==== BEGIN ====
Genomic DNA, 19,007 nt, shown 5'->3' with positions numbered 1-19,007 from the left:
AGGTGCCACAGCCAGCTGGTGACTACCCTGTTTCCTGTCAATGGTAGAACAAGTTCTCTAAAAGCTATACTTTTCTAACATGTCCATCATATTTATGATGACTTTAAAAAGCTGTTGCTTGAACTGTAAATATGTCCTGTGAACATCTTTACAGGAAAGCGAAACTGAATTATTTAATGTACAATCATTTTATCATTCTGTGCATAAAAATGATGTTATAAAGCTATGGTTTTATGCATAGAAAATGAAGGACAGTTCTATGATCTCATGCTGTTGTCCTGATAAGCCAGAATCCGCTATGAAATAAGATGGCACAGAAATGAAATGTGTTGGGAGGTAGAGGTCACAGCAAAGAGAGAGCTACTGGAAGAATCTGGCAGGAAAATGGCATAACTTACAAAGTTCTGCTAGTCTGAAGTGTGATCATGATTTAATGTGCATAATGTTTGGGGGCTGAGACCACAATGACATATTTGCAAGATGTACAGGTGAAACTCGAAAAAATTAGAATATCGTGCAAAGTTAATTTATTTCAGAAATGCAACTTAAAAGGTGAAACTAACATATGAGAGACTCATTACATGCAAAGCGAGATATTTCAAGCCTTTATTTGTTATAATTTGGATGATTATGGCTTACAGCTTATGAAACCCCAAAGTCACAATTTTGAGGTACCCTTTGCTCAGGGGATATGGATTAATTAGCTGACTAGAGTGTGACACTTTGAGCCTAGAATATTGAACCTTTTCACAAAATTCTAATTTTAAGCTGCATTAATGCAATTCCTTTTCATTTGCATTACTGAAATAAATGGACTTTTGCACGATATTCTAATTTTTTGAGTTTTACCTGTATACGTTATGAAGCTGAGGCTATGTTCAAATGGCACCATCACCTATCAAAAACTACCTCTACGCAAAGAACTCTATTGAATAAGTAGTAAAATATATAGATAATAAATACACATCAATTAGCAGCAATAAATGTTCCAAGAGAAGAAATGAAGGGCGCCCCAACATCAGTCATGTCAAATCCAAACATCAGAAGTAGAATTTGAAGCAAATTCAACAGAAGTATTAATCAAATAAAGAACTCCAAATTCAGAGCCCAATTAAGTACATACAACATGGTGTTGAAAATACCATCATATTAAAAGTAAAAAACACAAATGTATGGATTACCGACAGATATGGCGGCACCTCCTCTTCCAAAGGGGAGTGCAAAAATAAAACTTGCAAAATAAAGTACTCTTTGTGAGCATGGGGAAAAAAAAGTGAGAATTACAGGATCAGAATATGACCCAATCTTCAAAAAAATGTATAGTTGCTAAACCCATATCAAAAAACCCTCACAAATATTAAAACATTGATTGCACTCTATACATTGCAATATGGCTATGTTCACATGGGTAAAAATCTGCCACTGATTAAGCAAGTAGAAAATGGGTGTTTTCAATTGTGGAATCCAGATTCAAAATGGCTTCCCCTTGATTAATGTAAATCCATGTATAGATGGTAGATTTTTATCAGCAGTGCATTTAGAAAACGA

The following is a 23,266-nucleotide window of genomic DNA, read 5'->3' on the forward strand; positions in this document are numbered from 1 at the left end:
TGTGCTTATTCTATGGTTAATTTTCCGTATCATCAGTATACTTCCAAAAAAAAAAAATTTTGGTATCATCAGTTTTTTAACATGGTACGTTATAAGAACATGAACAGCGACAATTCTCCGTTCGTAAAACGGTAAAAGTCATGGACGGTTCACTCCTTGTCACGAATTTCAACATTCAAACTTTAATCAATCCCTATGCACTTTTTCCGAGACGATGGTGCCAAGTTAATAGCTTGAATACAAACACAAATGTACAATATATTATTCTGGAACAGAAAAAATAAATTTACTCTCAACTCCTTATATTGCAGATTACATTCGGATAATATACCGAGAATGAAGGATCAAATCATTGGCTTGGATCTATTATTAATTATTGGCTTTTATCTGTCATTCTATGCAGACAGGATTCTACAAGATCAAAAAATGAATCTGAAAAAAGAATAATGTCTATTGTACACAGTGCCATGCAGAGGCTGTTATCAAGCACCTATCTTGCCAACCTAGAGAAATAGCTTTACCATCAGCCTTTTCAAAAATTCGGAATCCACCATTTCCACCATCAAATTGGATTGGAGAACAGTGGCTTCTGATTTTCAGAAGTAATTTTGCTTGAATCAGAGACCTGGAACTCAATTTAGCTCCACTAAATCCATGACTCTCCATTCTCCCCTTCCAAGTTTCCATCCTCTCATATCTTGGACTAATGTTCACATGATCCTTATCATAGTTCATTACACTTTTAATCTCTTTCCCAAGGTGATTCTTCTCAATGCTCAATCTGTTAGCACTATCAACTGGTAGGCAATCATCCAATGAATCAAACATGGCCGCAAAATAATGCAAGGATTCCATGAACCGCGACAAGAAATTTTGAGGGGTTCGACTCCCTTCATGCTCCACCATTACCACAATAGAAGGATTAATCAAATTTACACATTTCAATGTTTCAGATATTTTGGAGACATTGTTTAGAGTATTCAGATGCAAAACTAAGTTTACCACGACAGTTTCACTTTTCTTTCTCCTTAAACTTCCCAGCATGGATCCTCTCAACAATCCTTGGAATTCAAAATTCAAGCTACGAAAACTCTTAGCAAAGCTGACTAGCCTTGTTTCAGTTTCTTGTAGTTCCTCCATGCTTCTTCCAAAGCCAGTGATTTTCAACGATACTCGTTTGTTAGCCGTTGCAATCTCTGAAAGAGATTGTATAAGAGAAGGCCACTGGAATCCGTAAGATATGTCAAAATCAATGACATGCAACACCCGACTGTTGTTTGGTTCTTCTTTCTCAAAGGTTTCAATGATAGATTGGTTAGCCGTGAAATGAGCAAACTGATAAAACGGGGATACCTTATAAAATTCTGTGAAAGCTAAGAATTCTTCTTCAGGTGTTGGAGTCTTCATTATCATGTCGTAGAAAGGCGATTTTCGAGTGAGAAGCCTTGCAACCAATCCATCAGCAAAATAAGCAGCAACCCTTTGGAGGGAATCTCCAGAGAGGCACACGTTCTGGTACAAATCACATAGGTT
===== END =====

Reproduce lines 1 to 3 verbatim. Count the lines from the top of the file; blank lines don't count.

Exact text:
Genomic DNA, 19,007 nt, shown 5'->3' with positions numbered 1-19,007 from the left:
AGGTGCCACAGCCAGCTGGTGACTACCCTGTTTCCTGTCAATGGTAGAACAAGTTCTCTAAAAGCTATACTTTTCTAACATGTCCATCATATTTATGATGACTTTAAAAAGCTGTTGCTTGAACTGTAAATATGTCCTGTGAACATCTTTACAGGAAAGCGAAACTGAATTATTTAATGTACAATCATTTTATCATTCTGTGCATAAAAATGATGTTATAAAGCTATGGTTTTATGCATAGAAAATGAAGGACAGTTCTATGATCTCATGCTGTTGTCCTGATAAGCCAGAATCCGCTATGAAATAAGATGGCACAGAAATGAAATGTGTTGGGAGGTAGAGGTCACAGCAAAGAGAGAGCTACTGGAAGAATCTGGCAGGAAAATGGCATAACTTACAAAGTTCTGCTAGTCTGAAGTGTGATCATGATTTAATGTGCATAATGTTTGGGGGCTGAGACCACAATGACATATTTGCAAGATGTACAGGTGAAACTCGAAAAAATTAGAATATCGTGCAAAGTTAATTTATTTCAGAAATGCAACTTAAAAGGTGAAACTAACATATGAGAGACTCATTACATGCAAAGCGAGATATTTCAAGCCTTTATTTGTTATAATTTGGATGATTATGGCTTACAGCTTATGAAACCCCAAAGTCACAATTTTGAGGTACCCTTTGCTCAGGGGATATGGATTAATTAGCTGACTAGAGTGTGACACTTTGAGCCTAGAATATTGAACCTTTTCACAAAATTCTAATTTTAAGCTGCATTAATGCAATTCCTTTTCATTTGCATTACTGAAATAAATGGACTTTTGCACGATATTCTAATTTTTTGAGTTTTACCTGTATACGTTATGAAGCTGAGGCTATGTTCAAATGGCACCATCACCTATCAAAAACTACCTCTACGCAAAGAACTCTATTGAATAAGTAGTAAAATATATAGATAATAAATACACATCAATTAGCAGCAATAAATGTTCCAAGAGAAGAAATGAAGGGCGCCCCAACATCAGTCATGTCAAATCCAAACATCAGAAGTAGAATTTGAAGCAAATTCAACAGAAGTATTAATCAAATAAAGAACTCCAAATTCAGAGCCCAATTAAGTACATACAACATGGTGTTGAAAATACCATCATATTAAAAGTAAAAAACACAAATGTATGGATTACCGACAGATATGGCGGCACCTCCTCTTCCAAAGGGGAGTGCAAAAATAAAACTTGCAAAATAAAGTACTCTTTGTGAGCATGGGGAAAAAAAAGTGAGAATTACAGGATCAGAATATGACCCAATCTTCAAAAAAATGTATAGTTGCTAAACCCATATCAAAAAACCCTCACAAATATTAAAACATTGATTGCACTCTATACATTGCAATATGGCTATGTTCACATGGGTAAAAATCTGCCACTGATTAAGCAAGTAGAAAATGGGTGTTTTCAATTGTGGAATCCAGATTCAAAATGGCTTCCCCTTGATTAATGTAAATCCATGTATAGATGGTAGATTTTTATCAGCAGTGCATTTAGAAAACGA

The following is a 23,266-nucleotide window of genomic DNA, read 5'->3' on the forward strand; positions in this document are numbered from 1 at the left end: